I think Japan gives us a view of what we're facing now. And I see us vaulting up this list quickly.

You're about to see Shock and Awe when it comes to borrowing. That $800 billion package was the warm-up act. And look how quickly we got are heads around a staggering number like that.

Some of the borrowings will be used to buy stuff up, and could eventually be paid back with a profit.

Other of the borrowings will be for a New Deal infrastructure boom, that has a ROI as well.

And then the rest of the borrowings will be just pissed away, on things like foreign wars and the bureaucracy.

I see this number in our near future:

$20 trillion.

Shock and Awe.

And once you add in unfunded liabilities, that $20 trillion is chump change.

Shock and Awe.

Anonymous said...

Uh, keith, you should know better than this. The real debt is much higher if you include the unfunded liabilities of social security and medicare, which add up to nearly 100 trillion.

keith said...

Uh, anon, maybe you should go back and read the post

Mike Hunt said...

Heh. Iceland is #79 as of 2007. I reckon they are just a wee bit higher at the end of 2008, don't ya think?

-Mike

Anonymous said...

Why don't I see the country of Africa on this list? - S. Palin

jfp said...

Kieth,

Yeah, I get what you're saying about Japan. It's amazing that what happened there so long ago had such a lasting effect. I have to wonder how many years our crisis will steal from our future.

Anonymous said...

Here's where I am perplexed. Peter Schiff keeps saying to get out of the US dollar and into the Yen. Based on the debt levels of Japan, I'm not following his logic. Can anyone clarify this? I agree the dollar is doomed, but so is the Yen???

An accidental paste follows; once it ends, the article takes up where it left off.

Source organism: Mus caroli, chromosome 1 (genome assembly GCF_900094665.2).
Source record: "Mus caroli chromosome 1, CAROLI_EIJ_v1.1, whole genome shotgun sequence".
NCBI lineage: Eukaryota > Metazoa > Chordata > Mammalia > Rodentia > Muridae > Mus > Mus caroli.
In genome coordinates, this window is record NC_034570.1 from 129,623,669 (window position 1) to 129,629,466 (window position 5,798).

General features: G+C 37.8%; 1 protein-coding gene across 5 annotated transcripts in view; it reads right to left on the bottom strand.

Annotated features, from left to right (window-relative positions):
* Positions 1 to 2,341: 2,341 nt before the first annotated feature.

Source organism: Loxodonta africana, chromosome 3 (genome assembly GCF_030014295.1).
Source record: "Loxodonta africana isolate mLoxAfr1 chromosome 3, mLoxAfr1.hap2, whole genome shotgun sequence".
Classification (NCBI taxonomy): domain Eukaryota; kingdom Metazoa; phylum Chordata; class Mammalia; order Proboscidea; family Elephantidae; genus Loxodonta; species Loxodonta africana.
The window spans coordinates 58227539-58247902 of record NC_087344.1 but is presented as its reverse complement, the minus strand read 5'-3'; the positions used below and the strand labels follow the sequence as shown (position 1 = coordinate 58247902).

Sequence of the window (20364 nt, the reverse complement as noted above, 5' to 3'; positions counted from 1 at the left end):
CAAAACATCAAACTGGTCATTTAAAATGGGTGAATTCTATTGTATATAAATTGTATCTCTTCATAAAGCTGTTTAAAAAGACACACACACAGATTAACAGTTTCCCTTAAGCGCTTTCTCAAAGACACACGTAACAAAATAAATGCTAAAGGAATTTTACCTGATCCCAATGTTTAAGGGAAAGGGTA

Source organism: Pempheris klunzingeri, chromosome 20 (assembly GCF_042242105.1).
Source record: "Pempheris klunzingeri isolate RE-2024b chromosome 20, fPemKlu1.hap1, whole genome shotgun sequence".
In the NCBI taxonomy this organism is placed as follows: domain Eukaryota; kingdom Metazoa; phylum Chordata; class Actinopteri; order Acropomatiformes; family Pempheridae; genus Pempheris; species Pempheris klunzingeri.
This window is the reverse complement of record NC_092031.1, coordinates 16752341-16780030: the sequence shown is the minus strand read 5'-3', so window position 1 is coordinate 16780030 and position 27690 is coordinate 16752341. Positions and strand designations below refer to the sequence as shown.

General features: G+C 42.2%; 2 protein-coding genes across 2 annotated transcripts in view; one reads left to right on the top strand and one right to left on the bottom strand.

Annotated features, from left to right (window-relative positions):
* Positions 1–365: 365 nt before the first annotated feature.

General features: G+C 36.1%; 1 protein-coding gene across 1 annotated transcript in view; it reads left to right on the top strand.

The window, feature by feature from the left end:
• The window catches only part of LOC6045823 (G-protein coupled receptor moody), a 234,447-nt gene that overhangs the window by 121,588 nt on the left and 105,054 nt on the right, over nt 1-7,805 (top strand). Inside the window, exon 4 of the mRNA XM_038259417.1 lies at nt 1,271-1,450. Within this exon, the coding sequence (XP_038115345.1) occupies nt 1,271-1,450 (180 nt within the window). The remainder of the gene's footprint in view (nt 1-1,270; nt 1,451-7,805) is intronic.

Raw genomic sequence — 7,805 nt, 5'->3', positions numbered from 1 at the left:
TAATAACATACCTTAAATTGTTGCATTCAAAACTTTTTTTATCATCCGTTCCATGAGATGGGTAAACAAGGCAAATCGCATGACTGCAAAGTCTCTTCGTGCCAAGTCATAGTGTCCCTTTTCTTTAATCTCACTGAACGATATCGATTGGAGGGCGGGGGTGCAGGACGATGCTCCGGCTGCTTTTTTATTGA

JaneZ said...

keith said...

Why is Japan that high? Because they had to bail out their banks after their massive bubble.

Yup, and their people had the money to bail out the banks. They are the biggest "savers" in the world. Who will donate their granite countertops to the federal govt? We don't have a pot to piss in collectively as a nation, they are just going to tax us and our children and their children to pay for this bailout.

Sorry, there is no way around this. We are flat ass broke. Our govt is broke, the people are broke and we are all in denial. Hey let's bail out GM and make millions of more cars that nobody has the money to buy. Great idea that one.

I say we pay people to cut up their credit cards and live within their means. You will get a direct tax cut for reducing your outstanding balances every year.

FlyingMonkeyWarrior said...

15 Cote d'Ivoire 81.10 2007 est.
14 Bhutan 81.40 2004


Who and where are these countries?

Lost Cause said...

Cuba looks positively frugal.

Anonymous said...

Using current stats, our public debt is 10.5/14 or 75%. The deficit for the next fiscal year is currently projected at "$1T or more". Given the bailout talk going on, a conservative assumption is $1.5T. And how much will the GDP fall? We are looking at a 85-90% debt ratio for next year. We might even make the top ten in next year's list!

I'd also guess that deficit spending will continue at an elevated level for at least another fiscal year beyond this one. We will likely exceed 100%. What will that do to the interest rate the Treasury pays, as an ever greater percentage of our budget goes to pay interest on the debt? Once the death spiral starts, it's mighty hard to get out of.